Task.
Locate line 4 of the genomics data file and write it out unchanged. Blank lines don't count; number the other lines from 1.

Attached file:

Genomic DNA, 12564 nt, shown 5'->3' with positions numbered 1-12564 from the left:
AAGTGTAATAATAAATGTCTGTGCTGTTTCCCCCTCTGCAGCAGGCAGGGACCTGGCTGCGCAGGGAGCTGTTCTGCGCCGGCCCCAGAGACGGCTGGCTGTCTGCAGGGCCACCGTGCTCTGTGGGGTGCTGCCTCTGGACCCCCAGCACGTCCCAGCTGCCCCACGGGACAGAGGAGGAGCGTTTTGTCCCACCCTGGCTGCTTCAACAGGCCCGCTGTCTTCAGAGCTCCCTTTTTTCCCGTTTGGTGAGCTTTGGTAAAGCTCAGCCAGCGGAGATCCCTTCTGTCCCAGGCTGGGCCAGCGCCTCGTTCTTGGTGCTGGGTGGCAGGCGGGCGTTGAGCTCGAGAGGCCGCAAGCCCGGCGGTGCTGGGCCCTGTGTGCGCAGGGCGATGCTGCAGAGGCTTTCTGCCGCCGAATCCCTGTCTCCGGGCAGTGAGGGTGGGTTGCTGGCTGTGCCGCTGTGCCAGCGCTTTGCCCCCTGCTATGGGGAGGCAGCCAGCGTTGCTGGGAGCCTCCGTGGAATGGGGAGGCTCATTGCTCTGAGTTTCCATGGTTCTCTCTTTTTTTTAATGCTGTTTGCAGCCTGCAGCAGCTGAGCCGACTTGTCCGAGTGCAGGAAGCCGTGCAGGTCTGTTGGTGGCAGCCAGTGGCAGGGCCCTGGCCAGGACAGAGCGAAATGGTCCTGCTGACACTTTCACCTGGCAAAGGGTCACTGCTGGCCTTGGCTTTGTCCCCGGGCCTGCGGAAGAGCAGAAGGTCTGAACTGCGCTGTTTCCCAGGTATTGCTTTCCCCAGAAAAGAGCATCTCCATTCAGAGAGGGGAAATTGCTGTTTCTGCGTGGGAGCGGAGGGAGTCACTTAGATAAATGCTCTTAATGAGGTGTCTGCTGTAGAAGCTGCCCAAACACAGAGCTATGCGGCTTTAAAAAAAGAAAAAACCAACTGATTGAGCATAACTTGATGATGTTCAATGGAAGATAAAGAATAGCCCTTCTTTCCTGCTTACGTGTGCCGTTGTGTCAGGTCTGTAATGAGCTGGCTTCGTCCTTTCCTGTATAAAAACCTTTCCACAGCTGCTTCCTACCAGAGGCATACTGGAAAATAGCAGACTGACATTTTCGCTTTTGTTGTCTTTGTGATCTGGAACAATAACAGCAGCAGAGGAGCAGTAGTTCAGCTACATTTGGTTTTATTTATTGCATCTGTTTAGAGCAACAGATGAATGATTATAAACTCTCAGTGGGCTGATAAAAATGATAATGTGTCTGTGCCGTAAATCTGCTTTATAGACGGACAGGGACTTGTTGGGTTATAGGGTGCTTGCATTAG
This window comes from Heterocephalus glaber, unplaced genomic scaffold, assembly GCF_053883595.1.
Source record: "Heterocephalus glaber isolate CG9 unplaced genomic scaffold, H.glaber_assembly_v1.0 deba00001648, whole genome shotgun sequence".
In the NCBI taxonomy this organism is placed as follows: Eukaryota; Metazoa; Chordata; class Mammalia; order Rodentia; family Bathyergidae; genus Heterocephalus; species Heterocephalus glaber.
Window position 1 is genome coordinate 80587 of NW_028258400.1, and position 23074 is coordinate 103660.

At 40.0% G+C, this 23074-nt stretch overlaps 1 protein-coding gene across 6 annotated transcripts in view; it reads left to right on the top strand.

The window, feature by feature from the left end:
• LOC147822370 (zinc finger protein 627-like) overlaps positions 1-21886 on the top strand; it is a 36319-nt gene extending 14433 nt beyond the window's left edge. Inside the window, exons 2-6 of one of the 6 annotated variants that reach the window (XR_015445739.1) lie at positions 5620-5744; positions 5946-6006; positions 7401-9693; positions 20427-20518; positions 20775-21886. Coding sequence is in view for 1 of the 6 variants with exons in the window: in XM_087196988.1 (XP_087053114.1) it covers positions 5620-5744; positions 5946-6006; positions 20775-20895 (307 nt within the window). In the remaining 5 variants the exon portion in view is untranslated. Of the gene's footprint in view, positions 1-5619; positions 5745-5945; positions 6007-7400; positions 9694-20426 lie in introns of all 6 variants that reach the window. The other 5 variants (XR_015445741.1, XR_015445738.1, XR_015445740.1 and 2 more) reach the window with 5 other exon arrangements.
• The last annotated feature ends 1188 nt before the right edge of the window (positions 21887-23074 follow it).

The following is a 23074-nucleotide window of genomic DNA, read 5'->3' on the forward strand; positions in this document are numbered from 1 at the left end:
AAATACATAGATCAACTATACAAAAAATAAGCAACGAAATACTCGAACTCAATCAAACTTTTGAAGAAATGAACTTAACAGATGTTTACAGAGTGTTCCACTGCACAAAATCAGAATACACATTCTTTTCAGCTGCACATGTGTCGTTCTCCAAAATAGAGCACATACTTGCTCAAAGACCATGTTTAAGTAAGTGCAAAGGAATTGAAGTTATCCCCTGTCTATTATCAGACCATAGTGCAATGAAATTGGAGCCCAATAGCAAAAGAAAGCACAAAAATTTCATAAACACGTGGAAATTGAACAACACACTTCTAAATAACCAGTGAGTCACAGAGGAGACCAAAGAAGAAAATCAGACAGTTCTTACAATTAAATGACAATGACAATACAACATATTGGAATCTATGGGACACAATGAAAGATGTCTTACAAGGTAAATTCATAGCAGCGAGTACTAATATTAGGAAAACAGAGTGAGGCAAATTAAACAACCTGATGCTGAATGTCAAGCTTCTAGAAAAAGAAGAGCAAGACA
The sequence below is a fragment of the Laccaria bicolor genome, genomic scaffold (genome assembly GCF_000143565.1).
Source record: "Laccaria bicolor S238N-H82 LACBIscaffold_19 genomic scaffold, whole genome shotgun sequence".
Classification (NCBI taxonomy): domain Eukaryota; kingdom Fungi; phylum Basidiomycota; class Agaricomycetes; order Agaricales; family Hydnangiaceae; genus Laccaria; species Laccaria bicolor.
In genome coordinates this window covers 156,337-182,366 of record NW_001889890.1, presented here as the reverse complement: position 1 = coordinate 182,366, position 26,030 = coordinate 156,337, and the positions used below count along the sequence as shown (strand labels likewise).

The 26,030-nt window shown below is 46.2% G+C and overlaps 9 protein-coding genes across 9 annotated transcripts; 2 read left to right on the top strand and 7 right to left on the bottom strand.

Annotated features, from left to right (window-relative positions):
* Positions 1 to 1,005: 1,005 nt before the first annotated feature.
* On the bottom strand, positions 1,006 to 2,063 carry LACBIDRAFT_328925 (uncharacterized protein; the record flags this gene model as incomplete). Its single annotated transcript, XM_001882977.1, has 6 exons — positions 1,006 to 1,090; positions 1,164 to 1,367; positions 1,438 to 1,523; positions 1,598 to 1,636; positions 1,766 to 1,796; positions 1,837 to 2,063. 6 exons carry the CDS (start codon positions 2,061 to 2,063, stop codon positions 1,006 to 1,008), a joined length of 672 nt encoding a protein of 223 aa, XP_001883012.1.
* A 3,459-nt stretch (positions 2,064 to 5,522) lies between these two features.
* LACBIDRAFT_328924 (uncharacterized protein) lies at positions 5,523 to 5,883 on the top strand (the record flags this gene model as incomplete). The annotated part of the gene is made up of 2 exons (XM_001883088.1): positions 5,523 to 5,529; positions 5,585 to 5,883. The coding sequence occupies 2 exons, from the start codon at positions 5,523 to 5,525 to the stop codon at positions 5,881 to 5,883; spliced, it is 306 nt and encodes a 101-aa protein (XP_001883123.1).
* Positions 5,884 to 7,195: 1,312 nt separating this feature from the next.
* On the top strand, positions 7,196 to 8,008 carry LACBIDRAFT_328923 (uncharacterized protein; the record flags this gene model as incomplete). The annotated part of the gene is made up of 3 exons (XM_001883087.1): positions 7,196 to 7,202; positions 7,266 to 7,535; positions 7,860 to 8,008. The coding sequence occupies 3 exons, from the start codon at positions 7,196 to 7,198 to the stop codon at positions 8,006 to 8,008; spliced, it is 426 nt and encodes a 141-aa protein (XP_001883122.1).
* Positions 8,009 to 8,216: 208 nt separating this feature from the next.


Source record: "Heterocephalus glaber isolate CG9 unplaced genomic scaffold, H.glaber_assembly_v1.0 deba00001648, whole genome shotgun sequence".